They should have qualms after all! I would like to stress that Israel is one of the countries that has behaved disgracefully in this situation. What should remain in history forever must not be distorted for immediate political reasons, because the common memory of the heroes and victims of the Second World War should live through the ages. Apart from that, we are calling on Jewish and international organisations to provide a public assessment of the situation. There has been no response. Those using a magnifying glass to peruse certain situations that have no relation to nationalism or extremism keep silent, when their voices should be the first to be heard.
We are still open to honest cooperation with our foreign partners on memorial issues. At the same time, we consider it absolutely unacceptable to turn the memory of people who fought against Nazism, a subject sacred for many nations, into an arena for settling political scores.
Attempt to desecrate Soviet war memorial in Berlin
On August 14, an attempt was made to desecrate a Soviet war memorial in Berlin’s Tiergarten Park. A man, presumably a German citizen, behaved in an ostentatiously indecent manner and shouted insulting and derogatory slogans.
The police have arrested and identified him, and a case has been opened in connection with this administrative offence.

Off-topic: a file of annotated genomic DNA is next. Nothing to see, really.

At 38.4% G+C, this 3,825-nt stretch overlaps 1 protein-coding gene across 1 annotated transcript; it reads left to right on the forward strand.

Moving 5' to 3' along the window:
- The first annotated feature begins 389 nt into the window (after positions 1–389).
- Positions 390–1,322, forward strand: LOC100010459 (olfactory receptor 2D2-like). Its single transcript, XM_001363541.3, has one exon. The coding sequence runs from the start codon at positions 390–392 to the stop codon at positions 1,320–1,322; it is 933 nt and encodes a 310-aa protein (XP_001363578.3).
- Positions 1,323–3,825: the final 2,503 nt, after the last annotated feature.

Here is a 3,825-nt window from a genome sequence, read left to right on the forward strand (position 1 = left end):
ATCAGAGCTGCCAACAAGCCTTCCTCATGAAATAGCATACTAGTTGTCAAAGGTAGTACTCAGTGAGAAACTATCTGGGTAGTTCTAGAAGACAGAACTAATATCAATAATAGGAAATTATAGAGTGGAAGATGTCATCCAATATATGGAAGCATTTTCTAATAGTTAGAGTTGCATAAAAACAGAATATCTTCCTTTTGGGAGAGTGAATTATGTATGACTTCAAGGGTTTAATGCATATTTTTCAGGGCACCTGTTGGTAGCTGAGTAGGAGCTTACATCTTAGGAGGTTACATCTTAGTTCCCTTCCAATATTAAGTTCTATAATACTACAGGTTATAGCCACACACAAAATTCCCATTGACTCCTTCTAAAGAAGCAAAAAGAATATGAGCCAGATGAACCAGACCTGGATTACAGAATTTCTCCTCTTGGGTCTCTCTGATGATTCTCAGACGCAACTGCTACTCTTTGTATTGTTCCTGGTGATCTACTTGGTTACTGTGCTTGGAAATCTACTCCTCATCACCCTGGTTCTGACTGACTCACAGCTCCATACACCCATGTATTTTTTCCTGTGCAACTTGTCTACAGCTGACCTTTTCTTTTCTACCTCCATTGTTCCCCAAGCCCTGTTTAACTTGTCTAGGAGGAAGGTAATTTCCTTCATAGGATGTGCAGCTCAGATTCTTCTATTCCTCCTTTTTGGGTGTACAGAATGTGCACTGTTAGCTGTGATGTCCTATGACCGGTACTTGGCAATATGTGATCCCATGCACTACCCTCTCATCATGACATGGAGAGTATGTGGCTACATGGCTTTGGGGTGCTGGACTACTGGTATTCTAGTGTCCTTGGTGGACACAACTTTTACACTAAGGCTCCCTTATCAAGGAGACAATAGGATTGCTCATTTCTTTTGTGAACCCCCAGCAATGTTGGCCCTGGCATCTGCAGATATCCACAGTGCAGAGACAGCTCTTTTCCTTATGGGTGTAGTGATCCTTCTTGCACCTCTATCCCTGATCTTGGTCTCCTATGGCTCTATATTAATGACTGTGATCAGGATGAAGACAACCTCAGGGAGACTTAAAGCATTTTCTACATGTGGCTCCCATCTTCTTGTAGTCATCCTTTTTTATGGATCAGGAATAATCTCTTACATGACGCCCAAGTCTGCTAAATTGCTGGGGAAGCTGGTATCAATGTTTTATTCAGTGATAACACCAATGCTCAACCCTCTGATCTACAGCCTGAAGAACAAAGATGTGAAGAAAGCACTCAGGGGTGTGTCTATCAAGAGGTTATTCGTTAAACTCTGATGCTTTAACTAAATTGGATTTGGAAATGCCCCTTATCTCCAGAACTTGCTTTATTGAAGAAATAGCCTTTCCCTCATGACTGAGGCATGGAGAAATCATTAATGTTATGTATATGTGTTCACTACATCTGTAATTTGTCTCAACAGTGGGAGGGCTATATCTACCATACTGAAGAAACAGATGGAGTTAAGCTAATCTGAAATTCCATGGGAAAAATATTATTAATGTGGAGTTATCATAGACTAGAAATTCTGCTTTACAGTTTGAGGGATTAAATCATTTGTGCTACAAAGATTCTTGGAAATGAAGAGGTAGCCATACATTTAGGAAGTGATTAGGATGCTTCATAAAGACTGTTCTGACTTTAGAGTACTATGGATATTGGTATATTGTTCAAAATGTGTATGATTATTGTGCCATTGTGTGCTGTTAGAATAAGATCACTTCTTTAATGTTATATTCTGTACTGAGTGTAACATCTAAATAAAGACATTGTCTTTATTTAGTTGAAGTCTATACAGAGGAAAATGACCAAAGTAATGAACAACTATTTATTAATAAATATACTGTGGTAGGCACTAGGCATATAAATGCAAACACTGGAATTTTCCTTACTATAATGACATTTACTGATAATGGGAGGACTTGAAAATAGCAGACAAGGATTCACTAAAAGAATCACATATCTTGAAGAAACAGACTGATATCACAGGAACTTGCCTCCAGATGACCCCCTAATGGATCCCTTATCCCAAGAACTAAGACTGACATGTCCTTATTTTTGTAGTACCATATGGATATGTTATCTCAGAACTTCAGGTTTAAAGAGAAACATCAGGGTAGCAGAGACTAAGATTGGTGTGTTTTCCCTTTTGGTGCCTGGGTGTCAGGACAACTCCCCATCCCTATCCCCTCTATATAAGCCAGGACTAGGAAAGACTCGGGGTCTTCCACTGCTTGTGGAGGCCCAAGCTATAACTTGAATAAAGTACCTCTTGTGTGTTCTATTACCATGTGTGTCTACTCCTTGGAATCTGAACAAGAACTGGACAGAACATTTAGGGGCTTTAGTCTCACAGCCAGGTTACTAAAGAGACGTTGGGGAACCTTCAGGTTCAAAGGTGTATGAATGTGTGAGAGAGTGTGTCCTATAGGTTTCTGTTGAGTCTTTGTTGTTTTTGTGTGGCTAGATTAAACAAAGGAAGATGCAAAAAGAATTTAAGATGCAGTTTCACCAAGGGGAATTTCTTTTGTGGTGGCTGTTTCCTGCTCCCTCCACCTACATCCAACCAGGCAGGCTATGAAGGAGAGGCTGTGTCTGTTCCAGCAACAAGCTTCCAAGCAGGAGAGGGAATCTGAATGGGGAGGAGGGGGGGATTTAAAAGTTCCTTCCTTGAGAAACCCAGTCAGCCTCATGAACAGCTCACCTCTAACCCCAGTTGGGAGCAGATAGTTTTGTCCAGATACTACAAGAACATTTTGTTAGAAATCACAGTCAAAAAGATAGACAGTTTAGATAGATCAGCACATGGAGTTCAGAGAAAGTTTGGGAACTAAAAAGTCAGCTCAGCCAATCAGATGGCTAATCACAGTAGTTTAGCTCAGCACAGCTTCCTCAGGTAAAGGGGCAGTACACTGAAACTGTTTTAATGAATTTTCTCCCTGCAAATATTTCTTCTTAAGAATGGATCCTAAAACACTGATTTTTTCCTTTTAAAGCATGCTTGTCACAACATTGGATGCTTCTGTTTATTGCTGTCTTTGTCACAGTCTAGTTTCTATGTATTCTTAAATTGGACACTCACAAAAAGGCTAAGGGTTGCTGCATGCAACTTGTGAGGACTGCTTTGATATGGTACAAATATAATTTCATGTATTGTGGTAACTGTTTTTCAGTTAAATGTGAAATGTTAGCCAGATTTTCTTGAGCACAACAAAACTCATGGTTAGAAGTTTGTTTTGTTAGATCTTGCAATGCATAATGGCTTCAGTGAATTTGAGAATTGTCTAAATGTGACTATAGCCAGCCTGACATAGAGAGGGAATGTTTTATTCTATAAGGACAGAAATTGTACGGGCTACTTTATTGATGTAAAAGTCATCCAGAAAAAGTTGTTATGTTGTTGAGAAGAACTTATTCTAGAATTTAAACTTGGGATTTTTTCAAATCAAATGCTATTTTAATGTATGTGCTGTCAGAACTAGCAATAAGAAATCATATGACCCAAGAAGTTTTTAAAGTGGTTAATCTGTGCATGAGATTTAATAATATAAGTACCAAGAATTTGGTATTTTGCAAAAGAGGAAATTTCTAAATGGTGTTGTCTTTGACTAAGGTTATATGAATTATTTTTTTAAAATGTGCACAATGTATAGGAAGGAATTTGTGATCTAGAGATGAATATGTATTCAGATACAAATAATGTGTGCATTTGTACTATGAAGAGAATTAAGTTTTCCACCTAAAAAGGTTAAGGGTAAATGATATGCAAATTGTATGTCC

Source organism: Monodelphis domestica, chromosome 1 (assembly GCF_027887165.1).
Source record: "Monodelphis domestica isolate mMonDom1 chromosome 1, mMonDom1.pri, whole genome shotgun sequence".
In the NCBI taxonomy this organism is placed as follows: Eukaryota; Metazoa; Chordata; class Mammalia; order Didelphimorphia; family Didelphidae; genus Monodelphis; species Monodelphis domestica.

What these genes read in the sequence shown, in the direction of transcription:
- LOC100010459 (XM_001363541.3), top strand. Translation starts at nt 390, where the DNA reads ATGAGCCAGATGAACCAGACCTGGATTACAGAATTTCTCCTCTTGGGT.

The Russian Embassy in Germany has urged the German Foreign Ministry and the Berlin Senate to take action to prevent similar incidents in the future.
At the same time, speaking outside the context of this barbaric incident, perpetrated by a radical, it should be noted that, as a rule, the authorities in Germany and its states respond quickly to such incidents. On the whole, they are careful to maintain the memory of the Soviet soldiers who liberated Europe and the world from Nazism, and they pay attention to preserving and duly maintaining Soviet military cemeteries and war memorials. When visiting Russia, representatives of the top leadership of Germany include various events to honour the memory of Soviet soldiers killed during the Great Patriotic War during their visits, and they also lay wreaths at their graves.
In this connection, we cannot agree with assessments set forth in Rossiiskaya Gazeta’s August 15 story alleging that the heroic feat of Soviet soldiers and the suffering of Soviet prisoners of war have been forgotten in Germany. This is not so.
We would like to draw the attention of the journalism community to the need for correctly and objectively covering this issue and treating the facts in a more conscientious manner. It is necessary to separate the actions of individual neo-Nazis and vandals from the German state leadership’s line regarding this issue.
Another event to glorify Nazism in Estonia
We have been asked to comment on the so-called August 11-13 sport quest called Erna Raid-2017 in Estonia.
This was the eighteenth Erna Raid to basically glorify the so-called “heroic feats” of Nazi soldiers and is dedicated to an Abwehr sabotage squad that operated behind the Red Army’s lines in August 1941. The event is sponsored by the Estonian Defence Ministry to spread propaganda among Estonian young people.